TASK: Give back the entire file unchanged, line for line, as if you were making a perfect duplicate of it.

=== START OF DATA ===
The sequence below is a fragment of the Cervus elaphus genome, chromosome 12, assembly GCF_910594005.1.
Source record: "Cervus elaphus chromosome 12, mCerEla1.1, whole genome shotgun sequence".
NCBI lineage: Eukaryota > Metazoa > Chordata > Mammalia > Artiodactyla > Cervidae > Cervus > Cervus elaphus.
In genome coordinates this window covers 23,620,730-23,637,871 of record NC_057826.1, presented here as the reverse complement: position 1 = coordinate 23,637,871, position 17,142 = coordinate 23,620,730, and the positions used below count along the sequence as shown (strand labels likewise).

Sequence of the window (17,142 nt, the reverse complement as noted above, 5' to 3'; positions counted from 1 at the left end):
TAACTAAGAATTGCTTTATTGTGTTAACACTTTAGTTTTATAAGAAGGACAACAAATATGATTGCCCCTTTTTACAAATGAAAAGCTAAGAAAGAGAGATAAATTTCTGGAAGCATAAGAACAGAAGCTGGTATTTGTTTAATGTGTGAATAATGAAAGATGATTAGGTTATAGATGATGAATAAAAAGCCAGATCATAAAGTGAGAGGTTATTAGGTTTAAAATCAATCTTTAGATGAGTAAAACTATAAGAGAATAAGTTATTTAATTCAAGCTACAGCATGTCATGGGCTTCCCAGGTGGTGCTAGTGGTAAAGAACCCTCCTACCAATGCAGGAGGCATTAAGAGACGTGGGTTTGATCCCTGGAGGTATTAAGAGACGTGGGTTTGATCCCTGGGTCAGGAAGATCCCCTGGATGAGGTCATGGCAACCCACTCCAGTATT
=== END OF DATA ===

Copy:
The sequence below is a fragment of the Cervus elaphus genome, chromosome 12, assembly GCF_910594005.1.
Source record: "Cervus elaphus chromosome 12, mCerEla1.1, whole genome shotgun sequence".
NCBI lineage: Eukaryota > Metazoa > Chordata > Mammalia > Artiodactyla > Cervidae > Cervus > Cervus elaphus.
In genome coordinates this window covers 23,620,730-23,637,871 of record NC_057826.1, presented here as the reverse complement: position 1 = coordinate 23,637,871, position 17,142 = coordinate 23,620,730, and the positions used below count along the sequence as shown (strand labels likewise).

Sequence of the window (17,142 nt, the reverse complement as noted above, 5' to 3'; positions counted from 1 at the left end):
TAACTAAGAATTGCTTTATTGTGTTAACACTTTAGTTTTATAAGAAGGACAACAAATATGATTGCCCCTTTTTACAAATGAAAAGCTAAGAAAGAGAGATAAATTTCTGGAAGCATAAGAACAGAAGCTGGTATTTGTTTAATGTGTGAATAATGAAAGATGATTAGGTTATAGATGATGAATAAAAAGCCAGATCATAAAGTGAGAGGTTATTAGGTTTAAAATCAATCTTTAGATGAGTAAAACTATAAGAGAATAAGTTATTTAATTCAAGCTACAGCATGTCATGGGCTTCCCAGGTGGTGCTAGTGGTAAAGAACCCTCCTACCAATGCAGGAGGCATTAAGAGACGTGGGTTTGATCCCTGGAGGTATTAAGAGACGTGGGTTTGATCCCTGGGTCAGGAAGATCCCCTGGATGAGGTCATGGCAACCCACTCCAGTATT